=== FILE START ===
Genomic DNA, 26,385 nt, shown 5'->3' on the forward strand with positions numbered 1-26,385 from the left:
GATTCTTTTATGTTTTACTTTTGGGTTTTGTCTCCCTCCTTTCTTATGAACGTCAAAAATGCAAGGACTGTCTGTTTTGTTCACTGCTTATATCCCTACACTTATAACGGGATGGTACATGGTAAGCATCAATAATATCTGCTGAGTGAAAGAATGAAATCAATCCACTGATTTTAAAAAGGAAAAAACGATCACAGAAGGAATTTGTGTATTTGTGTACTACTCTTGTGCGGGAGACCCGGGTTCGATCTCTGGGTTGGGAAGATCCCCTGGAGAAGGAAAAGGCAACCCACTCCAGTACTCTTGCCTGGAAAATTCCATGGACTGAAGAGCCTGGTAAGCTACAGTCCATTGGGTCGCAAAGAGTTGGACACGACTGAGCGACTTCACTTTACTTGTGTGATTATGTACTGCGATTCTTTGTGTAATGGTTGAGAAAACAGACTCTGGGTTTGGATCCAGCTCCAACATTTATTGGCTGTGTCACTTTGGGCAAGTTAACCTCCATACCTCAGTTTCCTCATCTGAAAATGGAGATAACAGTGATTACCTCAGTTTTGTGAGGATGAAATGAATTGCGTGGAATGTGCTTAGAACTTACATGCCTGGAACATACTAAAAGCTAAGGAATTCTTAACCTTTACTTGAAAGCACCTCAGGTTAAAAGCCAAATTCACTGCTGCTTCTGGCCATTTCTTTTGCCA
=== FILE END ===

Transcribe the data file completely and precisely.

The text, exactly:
Genomic DNA, 26,385 nt, shown 5'->3' on the forward strand with positions numbered 1-26,385 from the left:
GATTCTTTTATGTTTTACTTTTGGGTTTTGTCTCCCTCCTTTCTTATGAACGTCAAAAATGCAAGGACTGTCTGTTTTGTTCACTGCTTATATCCCTACACTTATAACGGGATGGTACATGGTAAGCATCAATAATATCTGCTGAGTGAAAGAATGAAATCAATCCACTGATTTTAAAAAGGAAAAAACGATCACAGAAGGAATTTGTGTATTTGTGTACTACTCTTGTGCGGGAGACCCGGGTTCGATCTCTGGGTTGGGAAGATCCCCTGGAGAAGGAAAAGGCAACCCACTCCAGTACTCTTGCCTGGAAAATTCCATGGACTGAAGAGCCTGGTAAGCTACAGTCCATTGGGTCGCAAAGAGTTGGACACGACTGAGCGACTTCACTTTACTTGTGTGATTATGTACTGCGATTCTTTGTGTAATGGTTGAGAAAACAGACTCTGGGTTTGGATCCAGCTCCAACATTTATTGGCTGTGTCACTTTGGGCAAGTTAACCTCCATACCTCAGTTTCCTCATCTGAAAATGGAGATAACAGTGATTACCTCAGTTTTGTGAGGATGAAATGAATTGCGTGGAATGTGCTTAGAACTTACATGCCTGGAACATACTAAAAGCTAAGGAATTCTTAACCTTTACTTGAAAGCACCTCAGGTTAAAAGCCAAATTCACTGCTGCTTCTGGCCATTTCTTTTGCCA